The Federal Communications Commission (FCC) recently issued a Notice of Proposed Rulemaking (NPRM) regarding recent amendments to the federal Telephone Consumer Protection Act (TCPA), seeking comment on among other things: (1) which calls are covered by the phrase “solely to collect” under the amendments; (2) the meaning of the phrase “a debt owed to or guaranteed by the United States” in the amendments; (3) how the FCC should restrict the number and duration of covered calls; (4) whether consumers should have a right to stop covered calls at any point the consumer wishes; and (5) whether callers should be required…

Consumer Financial Services Conference Slated for Sept. 15-16 in Chicago

The Annual Consumer Financial Services Conference organized by The Conference on Consumer Finance Law will be held Sept. 15-16 at Loyola University Chicago School of Law. The conference will include presentations on the latest developments in consumer financial services law, including mortgage lending and servicing, bankruptcy and debt collection. Twelve CLE credits will be provided, including one hour of Ethics. The fee is $495 for those who register before July 31. For more information, click here.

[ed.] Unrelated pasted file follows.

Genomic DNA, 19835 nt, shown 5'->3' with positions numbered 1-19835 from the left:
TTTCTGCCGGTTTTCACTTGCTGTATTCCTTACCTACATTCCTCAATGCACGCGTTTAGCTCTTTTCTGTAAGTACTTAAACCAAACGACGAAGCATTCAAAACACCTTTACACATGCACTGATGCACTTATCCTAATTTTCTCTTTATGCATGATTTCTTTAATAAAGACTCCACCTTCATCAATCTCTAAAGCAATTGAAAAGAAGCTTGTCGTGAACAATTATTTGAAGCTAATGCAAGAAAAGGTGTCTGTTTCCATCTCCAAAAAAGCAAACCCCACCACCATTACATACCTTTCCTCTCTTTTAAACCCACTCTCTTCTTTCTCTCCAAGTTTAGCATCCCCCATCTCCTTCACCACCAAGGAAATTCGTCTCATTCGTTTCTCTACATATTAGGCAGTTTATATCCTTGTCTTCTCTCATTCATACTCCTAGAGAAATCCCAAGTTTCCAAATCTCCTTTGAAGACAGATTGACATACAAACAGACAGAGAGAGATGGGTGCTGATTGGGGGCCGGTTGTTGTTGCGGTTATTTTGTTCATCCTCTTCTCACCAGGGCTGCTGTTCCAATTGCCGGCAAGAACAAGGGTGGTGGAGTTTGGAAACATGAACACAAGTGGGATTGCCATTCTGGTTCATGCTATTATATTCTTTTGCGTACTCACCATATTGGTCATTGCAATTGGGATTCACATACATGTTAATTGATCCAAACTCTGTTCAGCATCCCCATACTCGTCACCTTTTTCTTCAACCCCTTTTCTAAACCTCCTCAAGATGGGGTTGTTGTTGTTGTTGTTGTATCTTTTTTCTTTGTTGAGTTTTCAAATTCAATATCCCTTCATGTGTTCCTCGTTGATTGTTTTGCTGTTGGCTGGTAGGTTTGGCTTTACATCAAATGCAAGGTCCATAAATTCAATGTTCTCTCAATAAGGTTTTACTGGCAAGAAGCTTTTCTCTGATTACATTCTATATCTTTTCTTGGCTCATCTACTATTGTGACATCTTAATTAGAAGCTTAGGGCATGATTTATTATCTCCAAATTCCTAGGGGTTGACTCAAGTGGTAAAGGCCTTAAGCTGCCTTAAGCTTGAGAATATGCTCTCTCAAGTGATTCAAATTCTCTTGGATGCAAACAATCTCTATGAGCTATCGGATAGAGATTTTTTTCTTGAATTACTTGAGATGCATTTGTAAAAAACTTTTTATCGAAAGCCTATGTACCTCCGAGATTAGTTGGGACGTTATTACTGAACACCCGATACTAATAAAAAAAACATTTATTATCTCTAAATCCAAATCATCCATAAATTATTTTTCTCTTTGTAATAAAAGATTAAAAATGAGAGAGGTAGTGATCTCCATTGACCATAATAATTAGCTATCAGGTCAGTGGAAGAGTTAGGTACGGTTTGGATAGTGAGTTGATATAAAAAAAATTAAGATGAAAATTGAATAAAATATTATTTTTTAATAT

CFPB Reopens Comment Period on ‘Periodic Statements in Bankruptcy’ Mortgage Servicing Amendments

The Consumer Financial Protection Bureau (CFPB) recently reopened the comment period for its proposed amendments to the mortgage servicing related rules under RESPA and TILA that generally would require servicers to provide modified periodic statements to consumers who have filed for bankruptcy. The full announcement is available at:  Link to Announcement. As you may recall, in December 2014, the CFPB published for notice and comment a proposed rule that among other things would require mortgage servicers to provide certain modified periodic statements to consumers in bankruptcy (subject to specific exceptions), with different disclosures and notices required for different types of…

CFPB Issues Final ‘No Action Letter’ Policy Without Substantial Change